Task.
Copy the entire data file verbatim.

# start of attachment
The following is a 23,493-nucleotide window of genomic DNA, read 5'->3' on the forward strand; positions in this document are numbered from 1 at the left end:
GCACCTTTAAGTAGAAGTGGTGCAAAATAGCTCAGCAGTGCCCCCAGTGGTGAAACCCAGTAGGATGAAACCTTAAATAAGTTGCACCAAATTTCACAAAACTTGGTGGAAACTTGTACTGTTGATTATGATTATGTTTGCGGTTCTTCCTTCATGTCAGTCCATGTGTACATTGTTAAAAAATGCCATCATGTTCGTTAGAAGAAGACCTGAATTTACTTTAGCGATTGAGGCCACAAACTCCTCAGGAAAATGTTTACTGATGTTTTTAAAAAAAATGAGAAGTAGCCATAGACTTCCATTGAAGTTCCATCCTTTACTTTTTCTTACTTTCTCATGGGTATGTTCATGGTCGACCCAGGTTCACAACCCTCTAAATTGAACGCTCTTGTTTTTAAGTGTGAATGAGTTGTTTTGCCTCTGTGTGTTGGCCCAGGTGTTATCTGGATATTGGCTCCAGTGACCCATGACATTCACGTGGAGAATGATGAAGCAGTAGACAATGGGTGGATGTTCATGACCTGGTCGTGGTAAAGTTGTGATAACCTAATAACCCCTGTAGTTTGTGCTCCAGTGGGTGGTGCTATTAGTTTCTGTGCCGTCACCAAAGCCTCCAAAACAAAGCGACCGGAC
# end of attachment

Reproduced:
The following is a 23,493-nucleotide window of genomic DNA, read 5'->3' on the forward strand; positions in this document are numbered from 1 at the left end:
GCACCTTTAAGTAGAAGTGGTGCAAAATAGCTCAGCAGTGCCCCCAGTGGTGAAACCCAGTAGGATGAAACCTTAAATAAGTTGCACCAAATTTCACAAAACTTGGTGGAAACTTGTACTGTTGATTATGATTATGTTTGCGGTTCTTCCTTCATGTCAGTCCATGTGTACATTGTTAAAAAATGCCATCATGTTCGTTAGAAGAAGACCTGAATTTACTTTAGCGATTGAGGCCACAAACTCCTCAGGAAAATGTTTACTGATGTTTTTAAAAAAAATGAGAAGTAGCCATAGACTTCCATTGAAGTTCCATCCTTTACTTTTTCTTACTTTCTCATGGGTATGTTCATGGTCGACCCAGGTTCACAACCCTCTAAATTGAACGCTCTTGTTTTTAAGTGTGAATGAGTTGTTTTGCCTCTGTGTGTTGGCCCAGGTGTTATCTGGATATTGGCTCCAGTGACCCATGACATTCACGTGGAGAATGATGAAGCAGTAGACAATGGGTGGATGTTCATGACCTGGTCGTGGTAAAGTTGTGATAACCTAATAACCCCTGTAGTTTGTGCTCCAGTGGGTGGTGCTATTAGTTTCTGTGCCGTCACCAAAGCCTCCAAAACAAAGCGACCGGAC